Bloomberg News reported viral TikTok videos shaming companies for the clunky way they conducted their layoffs  prompted panicked CEOs to hire HR consultants for overhauling and improving their termination scripts and protocols.

Visuals are very important for maximum scare tactic impact. If you print out at least 25-30 articles about Balenciaga’s child marketing scandal, Bud Light’s bungling of Pride Month (which Shark Tank’s Kevin O’Leary said he would lecture about at business schools), and Adidas’ long-delayed parting of ways with Kanye West after his anti-Semitic rants, and pile them up at an executive meeting, you can make your point clearly:

Don’t think it can’t happen to you.


Underscore it by reading them the opening line to Axios' embarrassing article about fintech start-up Carta:

“Every now and then, a company or leader makes a communications blunder so ghastly that you can't look away.”

There is not an executive alive who would want to be the subject of that kind of damaging attention.

Every time a self-inflicted crisis blows up in the press, share it widely. Trust me – you won’t run out.

One of the quickest CEO implosions in recent memory was Paddy Cosgrave of the global tech industry event Web Summit. His anti-Israel tirade on Twitter shortly after the Hamas invasion of October 7, 2023 forced Google, Intel, Meta, Siemens and others to pull their sponsorships and attendance, leaving the conference in shambles.

Cosgrave’s subsequent resignation letter is a particularly potent document to frame on the wall: “Unfortunately, my personal comments have become a distraction from the event, and our team, our sponsors, our start-ups and the people who attend. I sincerely apologize again for any hurt I have caused.”

batten down the hatches

Imposing certain rules and making some practical assumptions are like plugging the leaks in a corporate dam.



As Mr. Cosgrave discovered, the easiest way for somebody to let off some frustration or anger is to pick up their mobile phone and tweet something they will regret almost instantly. To avoid that, the username and password for a CEO’s X account should be handed over to the head of communications – and the password changed.

LinkedIn accounts should be treated the same way. Since many more executives are familiar with this platform than tweeting, this outlet needs to be tightly controlled as well.

No bigger cautionary tale for LinkedIn than AirAsia CEO Tony Fernandes, who sparked widespread outrage after he posted a photo of himself shirtless in a conference room receiving a massage.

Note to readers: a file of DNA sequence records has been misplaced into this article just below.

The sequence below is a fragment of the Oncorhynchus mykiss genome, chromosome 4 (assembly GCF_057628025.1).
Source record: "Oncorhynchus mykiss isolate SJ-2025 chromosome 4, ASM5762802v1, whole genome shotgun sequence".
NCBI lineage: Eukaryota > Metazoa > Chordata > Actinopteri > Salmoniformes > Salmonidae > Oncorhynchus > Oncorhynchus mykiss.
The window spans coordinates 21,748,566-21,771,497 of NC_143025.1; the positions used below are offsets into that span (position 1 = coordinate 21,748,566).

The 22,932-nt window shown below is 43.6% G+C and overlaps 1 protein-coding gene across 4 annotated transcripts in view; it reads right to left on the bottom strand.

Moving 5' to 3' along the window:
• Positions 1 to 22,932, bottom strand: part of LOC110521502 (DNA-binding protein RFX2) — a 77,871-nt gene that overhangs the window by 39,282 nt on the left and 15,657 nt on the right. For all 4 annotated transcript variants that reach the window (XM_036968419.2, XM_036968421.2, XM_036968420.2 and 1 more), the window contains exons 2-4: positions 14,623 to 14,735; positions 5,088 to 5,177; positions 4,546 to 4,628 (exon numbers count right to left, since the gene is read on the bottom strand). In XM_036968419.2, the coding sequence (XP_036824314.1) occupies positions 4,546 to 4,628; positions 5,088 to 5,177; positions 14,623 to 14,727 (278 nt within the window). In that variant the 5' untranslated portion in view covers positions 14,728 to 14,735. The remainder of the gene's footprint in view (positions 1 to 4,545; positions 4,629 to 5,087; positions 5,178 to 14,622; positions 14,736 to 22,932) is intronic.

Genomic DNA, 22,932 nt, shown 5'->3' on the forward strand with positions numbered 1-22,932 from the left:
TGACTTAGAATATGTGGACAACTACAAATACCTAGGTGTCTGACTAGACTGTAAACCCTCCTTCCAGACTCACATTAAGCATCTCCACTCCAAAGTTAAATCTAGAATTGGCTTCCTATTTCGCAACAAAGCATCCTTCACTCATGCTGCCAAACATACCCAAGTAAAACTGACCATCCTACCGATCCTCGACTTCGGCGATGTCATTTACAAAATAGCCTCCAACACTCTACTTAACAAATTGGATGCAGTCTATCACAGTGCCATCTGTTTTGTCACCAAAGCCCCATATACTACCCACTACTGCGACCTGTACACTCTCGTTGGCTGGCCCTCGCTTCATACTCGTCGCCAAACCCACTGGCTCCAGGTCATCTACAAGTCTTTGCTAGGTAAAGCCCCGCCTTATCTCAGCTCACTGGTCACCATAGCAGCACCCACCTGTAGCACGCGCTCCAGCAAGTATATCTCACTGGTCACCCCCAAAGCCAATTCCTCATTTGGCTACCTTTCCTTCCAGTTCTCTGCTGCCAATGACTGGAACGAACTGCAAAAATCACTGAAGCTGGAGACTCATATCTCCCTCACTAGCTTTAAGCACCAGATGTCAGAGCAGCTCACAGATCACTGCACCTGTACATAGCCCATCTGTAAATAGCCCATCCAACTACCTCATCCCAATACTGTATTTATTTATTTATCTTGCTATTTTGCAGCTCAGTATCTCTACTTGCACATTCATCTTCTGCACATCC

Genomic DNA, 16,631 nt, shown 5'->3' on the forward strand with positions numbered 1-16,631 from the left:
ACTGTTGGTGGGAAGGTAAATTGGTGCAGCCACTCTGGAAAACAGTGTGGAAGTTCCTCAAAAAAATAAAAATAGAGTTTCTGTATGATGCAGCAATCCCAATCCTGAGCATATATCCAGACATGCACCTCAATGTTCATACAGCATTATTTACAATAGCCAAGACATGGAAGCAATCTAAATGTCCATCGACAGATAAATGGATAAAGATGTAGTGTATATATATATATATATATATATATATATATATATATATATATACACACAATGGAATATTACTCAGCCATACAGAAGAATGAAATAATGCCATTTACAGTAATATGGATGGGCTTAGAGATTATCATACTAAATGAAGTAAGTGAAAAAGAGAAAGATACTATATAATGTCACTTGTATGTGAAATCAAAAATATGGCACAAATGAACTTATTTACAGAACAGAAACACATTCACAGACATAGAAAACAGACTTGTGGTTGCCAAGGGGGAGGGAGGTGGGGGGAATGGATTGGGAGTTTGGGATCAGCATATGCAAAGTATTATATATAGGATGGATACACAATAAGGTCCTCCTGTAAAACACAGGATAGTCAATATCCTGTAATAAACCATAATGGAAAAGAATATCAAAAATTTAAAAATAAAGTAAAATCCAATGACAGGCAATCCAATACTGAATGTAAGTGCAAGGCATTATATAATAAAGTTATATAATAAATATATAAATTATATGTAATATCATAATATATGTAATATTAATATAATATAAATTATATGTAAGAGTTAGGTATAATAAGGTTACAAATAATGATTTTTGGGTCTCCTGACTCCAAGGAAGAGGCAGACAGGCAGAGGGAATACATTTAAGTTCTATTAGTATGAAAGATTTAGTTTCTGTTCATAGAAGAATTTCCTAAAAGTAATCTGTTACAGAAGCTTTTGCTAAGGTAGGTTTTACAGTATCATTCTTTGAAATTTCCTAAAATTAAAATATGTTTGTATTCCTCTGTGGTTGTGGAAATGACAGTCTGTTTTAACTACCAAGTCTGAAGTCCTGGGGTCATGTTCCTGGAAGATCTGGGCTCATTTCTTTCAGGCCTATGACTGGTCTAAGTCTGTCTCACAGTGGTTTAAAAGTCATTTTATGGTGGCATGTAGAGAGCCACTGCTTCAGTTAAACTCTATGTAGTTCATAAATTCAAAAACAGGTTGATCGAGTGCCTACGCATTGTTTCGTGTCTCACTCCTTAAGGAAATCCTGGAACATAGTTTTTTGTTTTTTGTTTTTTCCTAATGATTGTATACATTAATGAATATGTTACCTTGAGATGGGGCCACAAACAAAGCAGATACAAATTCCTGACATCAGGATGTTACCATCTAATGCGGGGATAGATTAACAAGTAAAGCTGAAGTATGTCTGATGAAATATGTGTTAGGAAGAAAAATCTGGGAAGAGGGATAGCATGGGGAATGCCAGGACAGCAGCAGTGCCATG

It is fairly common for internal memos to be discreetly forwarded by employees to friends and reporters, especially if they have a bone to pick. Reporters love receiving information that was not meant for outside eyes, especially if it reveals corporate plans, embarrassing confessions and setbacks, and abrupt personnel moves.

Either share important announcements in person or buy software which prevents emails from being forwarded. 



While conducting mass layoffs over Zoom has become more common, many employees are taping them on their mobile phones and posting on TikTok. 

“The trend is part of a movement driven by Generation Z and millennials to share every aspect of their lives on social media,” said a recent NY Times article. 

Nothing wrong with that. However, if the execution is botched or comes across as unnecessarily mean or unjustified, that video can backfire as a “how not to” example and hamper future recruiting for top talent. 

Cloudflare was a public punching bag after it let two unknown people terminate employee Brittany Pietsch for an out-of-nowhere “performance review." Pietsch taped her confrontation with these two deer-in-the-headlights who couldn’t provide any information on her performance while she defended her record from the short time she was there.

So make absolutely sure that whoever is doing the job handles every aspect correctly, humanely, and sympathetically. They should pretend that thousands of people are watching.

I dream of a better world where all the stupid things people say and do are kept in the privacy of their own homes and offices. One where there'd be less CEOs apologizing on social media because there would be less to apologize about. A world where investors can sleep through the night knowing they won't wake up to find one of their investments imploded from something stupid they did.

Is it possible? Yes. As long as we are honest with ourselves that we are our own worst enemies, and need to shut up more often. And if we can't, somebody needs to stop us.

"Men are not prisoners of fate,
but prisoners of their own minds."